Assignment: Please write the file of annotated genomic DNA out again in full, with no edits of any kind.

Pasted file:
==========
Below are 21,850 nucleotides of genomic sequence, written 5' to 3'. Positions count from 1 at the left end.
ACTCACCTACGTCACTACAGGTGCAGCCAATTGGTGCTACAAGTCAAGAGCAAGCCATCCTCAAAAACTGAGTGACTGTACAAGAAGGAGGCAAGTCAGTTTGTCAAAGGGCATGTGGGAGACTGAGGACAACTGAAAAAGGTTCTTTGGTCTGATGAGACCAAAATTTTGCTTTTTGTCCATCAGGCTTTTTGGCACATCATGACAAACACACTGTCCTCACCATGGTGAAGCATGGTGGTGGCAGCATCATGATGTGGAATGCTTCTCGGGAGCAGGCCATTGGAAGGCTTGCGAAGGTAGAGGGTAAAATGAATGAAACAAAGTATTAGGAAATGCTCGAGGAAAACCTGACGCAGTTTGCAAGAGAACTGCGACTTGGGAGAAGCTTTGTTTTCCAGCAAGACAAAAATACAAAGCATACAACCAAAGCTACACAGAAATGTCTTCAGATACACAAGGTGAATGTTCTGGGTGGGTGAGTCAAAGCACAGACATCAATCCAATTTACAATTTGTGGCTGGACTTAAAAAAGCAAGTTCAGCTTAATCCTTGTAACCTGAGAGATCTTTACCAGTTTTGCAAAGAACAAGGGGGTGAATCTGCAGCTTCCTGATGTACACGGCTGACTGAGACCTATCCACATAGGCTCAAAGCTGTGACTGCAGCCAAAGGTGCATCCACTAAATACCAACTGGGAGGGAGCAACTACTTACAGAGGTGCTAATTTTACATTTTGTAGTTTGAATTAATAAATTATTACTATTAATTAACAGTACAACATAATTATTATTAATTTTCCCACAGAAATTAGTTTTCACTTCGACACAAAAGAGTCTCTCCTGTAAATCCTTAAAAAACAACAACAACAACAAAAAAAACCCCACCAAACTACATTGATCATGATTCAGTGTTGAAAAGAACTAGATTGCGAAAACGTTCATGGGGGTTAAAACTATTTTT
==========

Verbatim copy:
Below are 21,850 nucleotides of genomic sequence, written 5' to 3'. Positions count from 1 at the left end.
ACTCACCTACGTCACTACAGGTGCAGCCAATTGGTGCTACAAGTCAAGAGCAAGCCATCCTCAAAAACTGAGTGACTGTACAAGAAGGAGGCAAGTCAGTTTGTCAAAGGGCATGTGGGAGACTGAGGACAACTGAAAAAGGTTCTTTGGTCTGATGAGACCAAAATTTTGCTTTTTGTCCATCAGGCTTTTTGGCACATCATGACAAACACACTGTCCTCACCATGGTGAAGCATGGTGGTGGCAGCATCATGATGTGGAATGCTTCTCGGGAGCAGGCCATTGGAAGGCTTGCGAAGGTAGAGGGTAAAATGAATGAAACAAAGTATTAGGAAATGCTCGAGGAAAACCTGACGCAGTTTGCAAGAGAACTGCGACTTGGGAGAAGCTTTGTTTTCCAGCAAGACAAAAATACAAAGCATACAACCAAAGCTACACAGAAATGTCTTCAGATACACAAGGTGAATGTTCTGGGTGGGTGAGTCAAAGCACAGACATCAATCCAATTTACAATTTGTGGCTGGACTTAAAAAAGCAAGTTCAGCTTAATCCTTGTAACCTGAGAGATCTTTACCAGTTTTGCAAAGAACAAGGGGGTGAATCTGCAGCTTCCTGATGTACACGGCTGACTGAGACCTATCCACATAGGCTCAAAGCTGTGACTGCAGCCAAAGGTGCATCCACTAAATACCAACTGGGAGGGAGCAACTACTTACAGAGGTGCTAATTTTACATTTTGTAGTTTGAATTAATAAATTATTACTATTAATTAACAGTACAACATAATTATTATTAATTTTCCCACAGAAATTAGTTTTCACTTCGACACAAAAGAGTCTCTCCTGTAAATCCTTAAAAAACAACAACAACAACAAAAAAAACCCCACCAAACTACATTGATCATGATTCAGTGTTGAAAAGAACTAGATTGCGAAAACGTTCATGGGGGTTAAAACTATTTTT